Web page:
I think the two mains reasons behind this are:
That Sauron is slowly increasing his powers over the whole timeline of the Hobbit and the Lord of the Rings - the stories of which take place over an 80 year period.
That Bilbo never receives the attention of Sauron in quite the same way that Frodo does.
Bilbo's 111th birthday party which starts the story of the Lord of the Rings, and where Bilbo gives the ring to Frodo, takes place about 60 years after the events of The Hobbit. A further 18 years elapses before Frodo starts to bear the ring towards Mordor to destroy it.
In the distant past, Sauron was defeated by Isildur and thought to be destroyed, however he is slowly rebuilding his power for literally hundreds of years under the guise of being The Necromancer of Dol Guldur. Sauron does not even openly declare himself until about 10 years after Bilbo finds the ring, and he believes the ring has been lost in the area he was defeated by Isildur.
So at the time that Bilbo owns the ring, Sauron is not as powerful, and he believes the ring is lost and is searching for it in the wrong area.
In Tolkein's writings, Bilbo's party is in S.R. (Shire Reckoning) 1401. It is not until some time between 1409 and 1417 that Gollum (venturing into Mordor seeking the ring himself) is captured by Sauron. Since Gollum is released only a year before the Nazgul actively start seeking for "Baggins" one can guess that it is likely that this happens towards the end of this time period.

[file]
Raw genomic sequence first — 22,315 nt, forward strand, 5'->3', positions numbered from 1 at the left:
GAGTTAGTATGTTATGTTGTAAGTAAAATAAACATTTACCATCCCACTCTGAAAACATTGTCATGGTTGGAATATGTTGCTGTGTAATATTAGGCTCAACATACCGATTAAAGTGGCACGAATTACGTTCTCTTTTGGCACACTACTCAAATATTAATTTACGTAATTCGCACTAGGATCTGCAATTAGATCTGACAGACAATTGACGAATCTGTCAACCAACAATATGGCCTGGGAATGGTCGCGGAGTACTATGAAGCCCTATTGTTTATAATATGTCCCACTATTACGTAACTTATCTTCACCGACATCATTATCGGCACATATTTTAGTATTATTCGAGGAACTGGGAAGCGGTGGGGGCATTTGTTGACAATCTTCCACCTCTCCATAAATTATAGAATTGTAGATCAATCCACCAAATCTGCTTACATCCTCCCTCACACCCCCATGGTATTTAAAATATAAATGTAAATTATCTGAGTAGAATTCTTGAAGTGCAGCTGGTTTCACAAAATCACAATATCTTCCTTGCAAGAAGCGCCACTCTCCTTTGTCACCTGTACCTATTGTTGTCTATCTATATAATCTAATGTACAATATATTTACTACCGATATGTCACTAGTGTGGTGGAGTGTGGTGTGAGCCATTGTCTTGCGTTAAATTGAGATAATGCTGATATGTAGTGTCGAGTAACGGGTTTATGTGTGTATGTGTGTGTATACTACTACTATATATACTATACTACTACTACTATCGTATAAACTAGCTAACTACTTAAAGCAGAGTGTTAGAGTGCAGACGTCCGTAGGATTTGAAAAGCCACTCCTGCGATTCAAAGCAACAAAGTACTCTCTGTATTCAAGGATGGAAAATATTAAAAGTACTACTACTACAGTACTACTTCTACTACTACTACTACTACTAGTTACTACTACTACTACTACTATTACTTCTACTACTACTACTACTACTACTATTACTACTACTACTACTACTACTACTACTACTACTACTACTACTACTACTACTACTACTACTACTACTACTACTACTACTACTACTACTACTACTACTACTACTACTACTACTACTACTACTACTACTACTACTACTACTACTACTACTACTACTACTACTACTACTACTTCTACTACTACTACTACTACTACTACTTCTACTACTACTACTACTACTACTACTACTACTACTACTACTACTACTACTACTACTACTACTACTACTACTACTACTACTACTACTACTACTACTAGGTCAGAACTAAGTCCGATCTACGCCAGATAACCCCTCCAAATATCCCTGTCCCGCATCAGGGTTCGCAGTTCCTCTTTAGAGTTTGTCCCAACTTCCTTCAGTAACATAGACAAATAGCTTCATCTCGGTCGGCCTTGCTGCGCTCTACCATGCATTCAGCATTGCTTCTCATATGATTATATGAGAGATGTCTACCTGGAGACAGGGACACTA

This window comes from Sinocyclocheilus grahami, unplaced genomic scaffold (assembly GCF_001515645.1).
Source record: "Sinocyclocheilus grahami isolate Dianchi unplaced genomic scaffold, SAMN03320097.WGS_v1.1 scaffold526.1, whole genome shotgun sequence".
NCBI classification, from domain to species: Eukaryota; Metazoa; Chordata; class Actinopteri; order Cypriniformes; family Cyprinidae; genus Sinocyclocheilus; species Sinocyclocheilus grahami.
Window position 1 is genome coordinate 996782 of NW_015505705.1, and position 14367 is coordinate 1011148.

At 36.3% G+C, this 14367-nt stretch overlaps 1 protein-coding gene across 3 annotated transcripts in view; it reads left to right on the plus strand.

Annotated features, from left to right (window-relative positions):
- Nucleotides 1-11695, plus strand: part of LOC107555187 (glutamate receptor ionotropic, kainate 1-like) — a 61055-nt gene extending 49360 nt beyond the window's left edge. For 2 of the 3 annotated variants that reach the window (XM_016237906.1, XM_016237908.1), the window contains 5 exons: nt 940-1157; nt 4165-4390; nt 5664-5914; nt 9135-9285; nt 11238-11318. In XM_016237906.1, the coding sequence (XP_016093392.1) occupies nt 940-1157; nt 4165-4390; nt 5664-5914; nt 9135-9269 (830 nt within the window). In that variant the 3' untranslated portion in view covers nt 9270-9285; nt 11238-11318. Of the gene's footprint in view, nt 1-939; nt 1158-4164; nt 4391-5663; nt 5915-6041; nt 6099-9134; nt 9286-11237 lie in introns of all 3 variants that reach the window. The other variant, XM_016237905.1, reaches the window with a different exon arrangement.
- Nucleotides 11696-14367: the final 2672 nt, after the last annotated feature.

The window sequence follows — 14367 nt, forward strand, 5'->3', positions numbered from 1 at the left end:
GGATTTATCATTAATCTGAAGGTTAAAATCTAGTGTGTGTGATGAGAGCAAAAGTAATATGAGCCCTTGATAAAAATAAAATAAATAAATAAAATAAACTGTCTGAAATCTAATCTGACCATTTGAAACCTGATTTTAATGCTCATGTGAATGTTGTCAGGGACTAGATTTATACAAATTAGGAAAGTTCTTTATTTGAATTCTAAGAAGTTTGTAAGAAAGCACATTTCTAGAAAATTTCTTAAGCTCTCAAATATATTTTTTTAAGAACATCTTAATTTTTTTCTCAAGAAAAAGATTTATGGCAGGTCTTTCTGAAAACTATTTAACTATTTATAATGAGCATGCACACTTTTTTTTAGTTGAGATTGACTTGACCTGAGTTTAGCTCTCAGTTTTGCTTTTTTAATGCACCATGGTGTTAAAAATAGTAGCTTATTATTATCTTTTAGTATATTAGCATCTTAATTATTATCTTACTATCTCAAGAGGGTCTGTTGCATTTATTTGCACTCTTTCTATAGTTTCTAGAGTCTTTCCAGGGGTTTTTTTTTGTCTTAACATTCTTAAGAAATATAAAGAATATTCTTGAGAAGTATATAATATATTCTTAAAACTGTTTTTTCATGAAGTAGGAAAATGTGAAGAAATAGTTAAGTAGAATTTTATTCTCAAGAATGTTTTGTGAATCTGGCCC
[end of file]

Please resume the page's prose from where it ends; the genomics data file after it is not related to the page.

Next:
So it is well after Bilbo is no longer the owner and active user of the ring that Sauron starts to seek him. Frodo obeys Gandalf's recommendations and does not use the ring in this period, and breaks this for the first time 'accidentally' in the Prancing Pony very briefly, and does not seem to suffer particularly from the experience.
It is when he is attacked by the Nazgul on Weathertop that he first starts to see things - and even then it is primarily the nearby Nazgul that can sense and see him - not Sauron yet from his tower hundreds of miles away.